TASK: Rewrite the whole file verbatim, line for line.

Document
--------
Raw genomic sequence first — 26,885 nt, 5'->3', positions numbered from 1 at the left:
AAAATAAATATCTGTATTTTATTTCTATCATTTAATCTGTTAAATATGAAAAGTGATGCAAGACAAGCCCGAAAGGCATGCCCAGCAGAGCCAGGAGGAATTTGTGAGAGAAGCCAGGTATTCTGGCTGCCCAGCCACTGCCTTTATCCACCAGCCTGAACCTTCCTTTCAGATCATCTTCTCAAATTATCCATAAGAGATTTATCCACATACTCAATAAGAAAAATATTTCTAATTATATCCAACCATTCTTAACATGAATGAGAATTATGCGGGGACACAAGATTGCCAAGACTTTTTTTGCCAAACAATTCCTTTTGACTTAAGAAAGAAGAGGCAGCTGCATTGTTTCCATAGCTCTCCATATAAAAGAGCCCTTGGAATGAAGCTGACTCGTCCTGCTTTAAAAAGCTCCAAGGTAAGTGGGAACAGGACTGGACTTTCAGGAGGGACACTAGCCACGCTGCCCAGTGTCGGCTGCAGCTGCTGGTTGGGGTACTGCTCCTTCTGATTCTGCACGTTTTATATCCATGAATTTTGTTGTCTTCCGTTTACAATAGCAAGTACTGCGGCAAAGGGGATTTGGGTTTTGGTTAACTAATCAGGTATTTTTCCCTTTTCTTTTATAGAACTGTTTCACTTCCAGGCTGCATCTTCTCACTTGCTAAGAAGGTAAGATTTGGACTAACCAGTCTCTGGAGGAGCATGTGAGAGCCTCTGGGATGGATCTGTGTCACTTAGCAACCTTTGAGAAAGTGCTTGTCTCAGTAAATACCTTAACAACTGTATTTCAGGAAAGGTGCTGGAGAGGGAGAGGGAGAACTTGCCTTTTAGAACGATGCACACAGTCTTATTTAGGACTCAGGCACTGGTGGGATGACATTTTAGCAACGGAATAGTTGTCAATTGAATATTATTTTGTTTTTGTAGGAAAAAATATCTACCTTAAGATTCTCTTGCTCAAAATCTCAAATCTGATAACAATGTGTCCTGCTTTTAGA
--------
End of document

Raw genomic sequence first — 26,885 nt, 5'->3', positions numbered from 1 at the left:
AAAATAAATATCTGTATTTTATTTCTATCATTTAATCTGTTAAATATGAAAAGTGATGCAAGACAAGCCCGAAAGGCATGCCCAGCAGAGCCAGGAGGAATTTGTGAGAGAAGCCAGGTATTCTGGCTGCCCAGCCACTGCCTTTATCCACCAGCCTGAACCTTCCTTTCAGATCATCTTCTCAAATTATCCATAAGAGATTTATCCACATACTCAATAAGAAAAATATTTCTAATTATATCCAACCATTCTTAACATGAATGAGAATTATGCGGGGACACAAGATTGCCAAGACTTTTTTTGCCAAACAATTCCTTTTGACTTAAGAAAGAAGAGGCAGCTGCATTGTTTCCATAGCTCTCCATATAAAAGAGCCCTTGGAATGAAGCTGACTCGTCCTGCTTTAAAAAGCTCCAAGGTAAGTGGGAACAGGACTGGACTTTCAGGAGGGACACTAGCCACGCTGCCCAGTGTCGGCTGCAGCTGCTGGTTGGGGTACTGCTCCTTCTGATTCTGCACGTTTTATATCCATGAATTTTGTTGTCTTCCGTTTACAATAGCAAGTACTGCGGCAAAGGGGATTTGGGTTTTGGTTAACTAATCAGGTATTTTTCCCTTTTCTTTTATAGAACTGTTTCACTTCCAGGCTGCATCTTCTCACTTGCTAAGAAGGTAAGATTTGGACTAACCAGTCTCTGGAGGAGCATGTGAGAGCCTCTGGGATGGATCTGTGTCACTTAGCAACCTTTGAGAAAGTGCTTGTCTCAGTAAATACCTTAACAACTGTATTTCAGGAAAGGTGCTGGAGAGGGAGAGGGAGAACTTGCCTTTTAGAACGATGCACACAGTCTTATTTAGGACTCAGGCACTGGTGGGATGACATTTTAGCAACGGAATAGTTGTCAATTGAATATTATTTTGTTTTTGTAGGAAAAAATATCTACCTTAAGATTCTCTTGCTCAAAATCTCAAATCTGATAACAATGTGTCCTGCTTTTAGA